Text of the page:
Alaska Fish Ticket Repricing Best Practices
Repricing at the end of an Alaska fishing season can be daunting. But, by following our four steps of best practices, this process can get easier and more efficient year over year.
Step 1: Audit Fish Tickets & Make Corrections
As the fishing season ends, it’s time to figure out final prices so you can pay your fishermen and report for ADF&G purposes. But hold on! Before you start making price adjustments, you need to audit your fish ticket data and make any corrections so that when you do reprice, you know you’re repricing the right tickets. For instance, maybe there was an error made on a fish ticket that caused an applicable premium not to be applied so if you were to reprice all tickets with that premium, that fish ticket wouldn’t get the reprice – AKA: that’s an error that needs to be corrected before you reprice. While auditing your data is tedious (we’re not going to lie), the time it can save you by catching the error before you reprice is well worth the effort. If you have the bandwidth, maybe consider auditing your fish ticket data on a regular schedule throughout the season so the effort at the end of the season isn’t as big.
Pro tip: Using a system that can automatically apply premiums to fish tickets that meet the criteria you set is a great way to reduce auditing needs and have the peace of mind that your data is accurate!
Step 2: Put Processes In Place To Avoid Recurring Issues & Corrections
Once your audit is complete and you’ve corrected the errors you found, you should inspect what needed correcting and put any necessary processes in place to avoid needing those same corrections next season. Using our example from before, maybe there was a premium that was missed for some fish tickets because the person entering the fish ticket data wasn’t aware the premium was applicable, or maybe didn’t even know it was offered. To prevent that same thing from happening next season, maybe you need to implement more training in the off season or create a premiums cheat sheet documenting what premiums are applicable and when. Or, maybe you accepted inconsistent Grade codes (i.e. inconsistent spacing and hyphen usage) throughout the season just to get you through because changing procedures mid-season can be too much. Well, now that the season’s over, you have to find all versions of each Grade, correct them for accuracy, report on them, maybe even reprice premiums for them, etc. To avoid this happening again next year, you should create a requirement that Grades be entered with the correct code and maybe even take it so far as to prevent incorrect codes from being entered into your system at all.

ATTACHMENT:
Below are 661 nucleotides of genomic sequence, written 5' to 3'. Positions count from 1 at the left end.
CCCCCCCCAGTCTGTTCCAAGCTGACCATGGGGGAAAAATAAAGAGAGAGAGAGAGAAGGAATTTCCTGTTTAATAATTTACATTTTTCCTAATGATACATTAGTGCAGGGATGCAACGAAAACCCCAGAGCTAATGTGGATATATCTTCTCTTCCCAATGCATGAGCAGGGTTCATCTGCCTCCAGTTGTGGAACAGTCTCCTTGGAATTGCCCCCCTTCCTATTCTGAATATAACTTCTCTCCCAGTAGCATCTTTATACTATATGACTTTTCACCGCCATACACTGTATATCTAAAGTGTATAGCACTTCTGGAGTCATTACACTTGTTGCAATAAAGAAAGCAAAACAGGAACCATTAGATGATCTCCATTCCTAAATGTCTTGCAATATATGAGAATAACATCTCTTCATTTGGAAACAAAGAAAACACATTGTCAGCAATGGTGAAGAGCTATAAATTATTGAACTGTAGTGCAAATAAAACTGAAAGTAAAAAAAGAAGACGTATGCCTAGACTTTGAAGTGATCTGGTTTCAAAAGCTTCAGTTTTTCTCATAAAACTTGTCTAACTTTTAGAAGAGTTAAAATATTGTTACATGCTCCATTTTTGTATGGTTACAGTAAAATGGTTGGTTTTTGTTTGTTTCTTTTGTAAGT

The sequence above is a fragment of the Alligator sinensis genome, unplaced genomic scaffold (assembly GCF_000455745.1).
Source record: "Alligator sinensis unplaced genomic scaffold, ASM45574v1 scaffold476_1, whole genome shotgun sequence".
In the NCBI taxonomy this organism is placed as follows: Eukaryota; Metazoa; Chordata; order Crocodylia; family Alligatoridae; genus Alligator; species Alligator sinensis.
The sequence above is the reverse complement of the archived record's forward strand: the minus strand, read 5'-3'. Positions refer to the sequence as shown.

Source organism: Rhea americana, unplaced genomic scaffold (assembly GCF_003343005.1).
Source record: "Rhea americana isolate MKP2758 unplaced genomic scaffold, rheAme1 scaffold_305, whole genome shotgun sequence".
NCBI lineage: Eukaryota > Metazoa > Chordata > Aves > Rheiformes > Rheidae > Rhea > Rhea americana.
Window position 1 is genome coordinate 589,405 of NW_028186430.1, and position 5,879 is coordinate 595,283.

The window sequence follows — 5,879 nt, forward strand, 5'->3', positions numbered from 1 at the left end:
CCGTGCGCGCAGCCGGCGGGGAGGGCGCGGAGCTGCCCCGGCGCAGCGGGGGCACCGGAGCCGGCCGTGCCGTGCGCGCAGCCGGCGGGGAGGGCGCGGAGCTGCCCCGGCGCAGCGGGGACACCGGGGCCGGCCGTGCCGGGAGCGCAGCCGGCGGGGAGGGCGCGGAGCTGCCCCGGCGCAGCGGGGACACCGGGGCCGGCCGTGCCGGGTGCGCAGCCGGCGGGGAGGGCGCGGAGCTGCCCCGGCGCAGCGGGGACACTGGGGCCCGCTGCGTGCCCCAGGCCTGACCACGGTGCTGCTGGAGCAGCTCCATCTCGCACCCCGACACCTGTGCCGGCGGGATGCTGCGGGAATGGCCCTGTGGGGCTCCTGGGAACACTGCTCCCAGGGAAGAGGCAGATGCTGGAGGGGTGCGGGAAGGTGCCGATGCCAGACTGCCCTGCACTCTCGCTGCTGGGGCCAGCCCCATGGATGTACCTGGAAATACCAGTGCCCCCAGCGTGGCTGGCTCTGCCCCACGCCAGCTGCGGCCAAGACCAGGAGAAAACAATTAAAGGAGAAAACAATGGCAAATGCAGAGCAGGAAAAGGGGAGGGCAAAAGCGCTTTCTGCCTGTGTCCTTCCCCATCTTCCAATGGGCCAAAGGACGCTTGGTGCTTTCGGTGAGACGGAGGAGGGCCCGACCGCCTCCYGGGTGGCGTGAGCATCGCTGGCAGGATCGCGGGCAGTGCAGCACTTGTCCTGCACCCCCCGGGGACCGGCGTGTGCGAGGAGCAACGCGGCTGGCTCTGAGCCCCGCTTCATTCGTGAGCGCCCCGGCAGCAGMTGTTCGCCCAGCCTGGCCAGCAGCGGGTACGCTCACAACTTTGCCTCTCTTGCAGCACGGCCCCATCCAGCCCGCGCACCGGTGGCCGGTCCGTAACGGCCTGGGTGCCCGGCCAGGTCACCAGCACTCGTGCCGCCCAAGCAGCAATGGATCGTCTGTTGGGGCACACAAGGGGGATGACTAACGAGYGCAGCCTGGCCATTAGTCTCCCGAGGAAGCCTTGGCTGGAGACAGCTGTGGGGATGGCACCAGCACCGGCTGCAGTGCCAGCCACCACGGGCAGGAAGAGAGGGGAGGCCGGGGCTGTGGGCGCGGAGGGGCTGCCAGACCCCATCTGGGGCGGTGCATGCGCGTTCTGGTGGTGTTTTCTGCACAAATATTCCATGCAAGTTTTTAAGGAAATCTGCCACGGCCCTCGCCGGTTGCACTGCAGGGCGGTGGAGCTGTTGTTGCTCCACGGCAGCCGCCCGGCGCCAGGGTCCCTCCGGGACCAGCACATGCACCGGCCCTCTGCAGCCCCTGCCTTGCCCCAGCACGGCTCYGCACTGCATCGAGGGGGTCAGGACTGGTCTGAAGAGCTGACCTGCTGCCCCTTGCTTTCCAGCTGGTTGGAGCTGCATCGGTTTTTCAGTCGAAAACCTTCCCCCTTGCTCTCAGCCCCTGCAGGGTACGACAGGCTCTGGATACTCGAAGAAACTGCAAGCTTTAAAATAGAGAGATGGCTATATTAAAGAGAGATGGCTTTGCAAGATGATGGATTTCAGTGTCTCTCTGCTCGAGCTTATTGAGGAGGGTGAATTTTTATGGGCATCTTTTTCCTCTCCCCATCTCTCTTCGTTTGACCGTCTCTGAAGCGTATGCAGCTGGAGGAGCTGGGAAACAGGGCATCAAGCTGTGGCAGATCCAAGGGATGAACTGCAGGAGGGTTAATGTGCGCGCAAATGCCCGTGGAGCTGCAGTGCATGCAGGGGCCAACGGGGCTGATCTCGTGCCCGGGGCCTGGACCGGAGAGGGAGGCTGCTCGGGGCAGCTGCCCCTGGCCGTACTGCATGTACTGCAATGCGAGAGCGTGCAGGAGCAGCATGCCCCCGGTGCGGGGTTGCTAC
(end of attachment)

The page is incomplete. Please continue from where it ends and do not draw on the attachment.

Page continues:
Step 3: Determine Your Repricing Strategy & Reprice In Bulk
Determine what you’ll offer for premiums and bonuses that you’ll need to reprice tickets based on, in addition to making price adjustments for the fish itself. For example, maybe at the end of the season you decide to pay $1.35 for sockeye with a $.08 bonus for bled sockeye in RSW only, $0.15 for sockeye chilled in ice or RSW, and $0.05 premium for floated fish for drifters and a $0.15 bonus for chilling for set netters, like Icicle Seafoods determined for their 2019 season. Or, maybe you’re like Peter Pan Seafoods for their 2019 season and decide to pay set netters $0.25 for chum, $0.15 for ice and an additional $0.05 for premium chill and no bonuses for bleeding. Whatever you decide, make sure you adjust for these premiums and bonuses accurately on all applicable fish tickets.
A good strategy to help make sure all your applicable fish tickets get repriced accurately is to reprice all tickets for a single specie at a time. Instead of repricing fish tickets individually, if you reprice all tickets for a single specie at a time, you’ll know no tickets were missed for that specie, so long as you audited and corrected your data accordingly. You should have a record keeping system that allows you to filter for all fish tickets that meet the criteria of the specie you’re repricing for in order to make this process as efficient and accurate as possible.
Pro Tip: Whether you’re repricing all tickets at the end of the season or doing a $0.10 bonus in the middle of the season, repricing by specie is the most accurate way to guarantee you didn’t miss any applicable tickets.
Step 4: Pay Your Fishermen
Once your repricing is complete, it’s time to pay your fishermen what you owe them. Before the season began, you should have determined how you would pay your fishermen – i.e. via check, ACH/direct deposit, etc. Now that it’s time to pay them, make sure you do it in a timely manner, with a statement of the balance they’re being paid that illustrates what they’re being paid for, and via the method you previously agreed upon.
Pro Tip: Offering ACH/direct deposit payment for your fishermen can be a great motivator to fish for you instead of a competitor that doesn’t offer it because it means your fishermen can get paid sooner and avoid having to wait for a check and getting to a bank to deposit it since they’re out at sea. Also, offering split payments can also be a great motivator to fish for you because it can alleviate some of your fishermen’s stress around paying their crew by offering to do it for them!
Step 5: Enjoy!
In order to make the repricing process easier and more efficient year over year, follow our four steps of auditing your fish tickets and making corrections, putting processes in place to avoid recurring errors and corrections, determining your repricing strategy and repricing in bulk, and paying your fishermen. Then, take it a step further and book a free demo to see how NorthScope can automatically apply premiums to fish tickets, require accurate and consistent fish ticket data, reprice fish tickets in bulk, help pay fishermen via ACH/direct deposit, and offer split checks for covering crew wages.